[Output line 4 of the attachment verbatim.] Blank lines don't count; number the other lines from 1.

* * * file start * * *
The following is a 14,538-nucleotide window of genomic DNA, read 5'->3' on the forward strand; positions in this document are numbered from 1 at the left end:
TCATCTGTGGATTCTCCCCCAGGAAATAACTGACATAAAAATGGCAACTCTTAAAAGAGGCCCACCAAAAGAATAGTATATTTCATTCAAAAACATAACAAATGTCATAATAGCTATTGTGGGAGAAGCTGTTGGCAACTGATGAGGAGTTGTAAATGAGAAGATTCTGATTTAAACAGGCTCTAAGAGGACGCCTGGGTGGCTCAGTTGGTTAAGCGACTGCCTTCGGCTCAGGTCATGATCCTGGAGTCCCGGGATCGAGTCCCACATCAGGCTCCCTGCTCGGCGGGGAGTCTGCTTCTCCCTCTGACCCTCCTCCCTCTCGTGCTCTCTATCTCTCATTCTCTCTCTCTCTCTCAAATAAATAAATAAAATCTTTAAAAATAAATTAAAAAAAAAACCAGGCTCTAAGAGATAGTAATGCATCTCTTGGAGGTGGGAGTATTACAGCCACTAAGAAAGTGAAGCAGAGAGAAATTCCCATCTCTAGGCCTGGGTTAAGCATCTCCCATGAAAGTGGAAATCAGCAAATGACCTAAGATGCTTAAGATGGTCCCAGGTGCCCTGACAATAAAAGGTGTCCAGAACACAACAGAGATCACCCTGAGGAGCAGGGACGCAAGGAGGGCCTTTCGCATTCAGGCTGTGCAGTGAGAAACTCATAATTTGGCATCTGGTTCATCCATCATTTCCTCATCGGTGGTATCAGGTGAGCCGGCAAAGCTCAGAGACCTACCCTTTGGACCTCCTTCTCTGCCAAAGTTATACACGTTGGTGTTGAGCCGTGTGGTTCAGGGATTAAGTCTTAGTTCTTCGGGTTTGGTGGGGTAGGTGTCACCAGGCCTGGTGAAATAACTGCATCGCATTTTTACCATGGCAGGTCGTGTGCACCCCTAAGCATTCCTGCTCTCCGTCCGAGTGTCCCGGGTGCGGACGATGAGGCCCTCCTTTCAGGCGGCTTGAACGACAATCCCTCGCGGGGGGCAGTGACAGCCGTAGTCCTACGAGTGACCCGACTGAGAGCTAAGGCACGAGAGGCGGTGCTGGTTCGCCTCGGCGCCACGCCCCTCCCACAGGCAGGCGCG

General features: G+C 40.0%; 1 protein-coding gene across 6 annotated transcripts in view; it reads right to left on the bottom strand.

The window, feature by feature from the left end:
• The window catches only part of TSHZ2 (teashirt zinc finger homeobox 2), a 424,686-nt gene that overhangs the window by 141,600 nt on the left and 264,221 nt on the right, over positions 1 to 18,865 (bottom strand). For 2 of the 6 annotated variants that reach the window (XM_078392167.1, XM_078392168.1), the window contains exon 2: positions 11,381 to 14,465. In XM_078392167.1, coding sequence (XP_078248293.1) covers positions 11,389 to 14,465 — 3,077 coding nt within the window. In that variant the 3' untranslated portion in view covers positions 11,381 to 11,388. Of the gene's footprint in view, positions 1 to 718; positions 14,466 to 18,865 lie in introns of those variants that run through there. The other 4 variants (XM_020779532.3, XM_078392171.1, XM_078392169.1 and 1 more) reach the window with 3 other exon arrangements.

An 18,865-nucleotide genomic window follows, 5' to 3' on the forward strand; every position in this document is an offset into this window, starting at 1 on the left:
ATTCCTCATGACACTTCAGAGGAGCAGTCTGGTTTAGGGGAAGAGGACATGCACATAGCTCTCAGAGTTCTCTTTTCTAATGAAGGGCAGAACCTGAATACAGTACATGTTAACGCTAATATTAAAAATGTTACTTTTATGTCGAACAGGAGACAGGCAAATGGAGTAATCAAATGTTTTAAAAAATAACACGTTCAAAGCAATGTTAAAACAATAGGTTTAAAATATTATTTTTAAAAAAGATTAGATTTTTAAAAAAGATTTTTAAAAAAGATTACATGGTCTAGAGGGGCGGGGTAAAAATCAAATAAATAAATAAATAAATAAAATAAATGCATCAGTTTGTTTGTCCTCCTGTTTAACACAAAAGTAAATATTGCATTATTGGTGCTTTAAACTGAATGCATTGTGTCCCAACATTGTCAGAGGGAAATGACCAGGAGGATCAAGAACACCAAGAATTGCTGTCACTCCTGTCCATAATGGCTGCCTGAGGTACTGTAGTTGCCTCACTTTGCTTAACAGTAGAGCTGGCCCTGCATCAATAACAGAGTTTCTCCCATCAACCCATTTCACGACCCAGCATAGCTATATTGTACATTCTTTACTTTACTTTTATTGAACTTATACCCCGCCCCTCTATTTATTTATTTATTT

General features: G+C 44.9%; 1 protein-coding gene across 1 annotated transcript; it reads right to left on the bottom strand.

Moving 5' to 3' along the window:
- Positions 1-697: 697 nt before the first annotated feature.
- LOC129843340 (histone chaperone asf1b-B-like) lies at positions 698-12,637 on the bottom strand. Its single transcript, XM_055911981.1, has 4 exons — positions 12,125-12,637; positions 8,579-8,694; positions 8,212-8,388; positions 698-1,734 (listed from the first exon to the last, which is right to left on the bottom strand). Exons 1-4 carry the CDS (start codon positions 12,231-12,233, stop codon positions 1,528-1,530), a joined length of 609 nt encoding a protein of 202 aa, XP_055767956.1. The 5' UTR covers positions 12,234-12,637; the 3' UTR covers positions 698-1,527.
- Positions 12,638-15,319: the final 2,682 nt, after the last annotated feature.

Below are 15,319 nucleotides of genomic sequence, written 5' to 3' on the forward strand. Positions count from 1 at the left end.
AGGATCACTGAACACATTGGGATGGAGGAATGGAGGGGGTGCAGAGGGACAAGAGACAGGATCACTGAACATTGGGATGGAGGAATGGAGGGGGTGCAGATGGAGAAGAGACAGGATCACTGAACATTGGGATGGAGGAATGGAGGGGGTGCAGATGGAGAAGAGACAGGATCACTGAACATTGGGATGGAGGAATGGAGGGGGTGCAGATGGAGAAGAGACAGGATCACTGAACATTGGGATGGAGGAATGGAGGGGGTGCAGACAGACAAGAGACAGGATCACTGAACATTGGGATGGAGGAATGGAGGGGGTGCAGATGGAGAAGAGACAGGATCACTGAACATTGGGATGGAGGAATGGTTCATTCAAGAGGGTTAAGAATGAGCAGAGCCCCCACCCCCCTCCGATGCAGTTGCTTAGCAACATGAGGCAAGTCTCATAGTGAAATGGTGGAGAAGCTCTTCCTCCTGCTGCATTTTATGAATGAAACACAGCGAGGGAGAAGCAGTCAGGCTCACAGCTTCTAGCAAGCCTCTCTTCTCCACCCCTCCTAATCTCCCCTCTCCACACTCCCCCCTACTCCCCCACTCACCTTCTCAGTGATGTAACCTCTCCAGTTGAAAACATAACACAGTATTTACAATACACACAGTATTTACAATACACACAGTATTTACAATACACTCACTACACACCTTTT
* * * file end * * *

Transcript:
The window, feature by feature from the left end: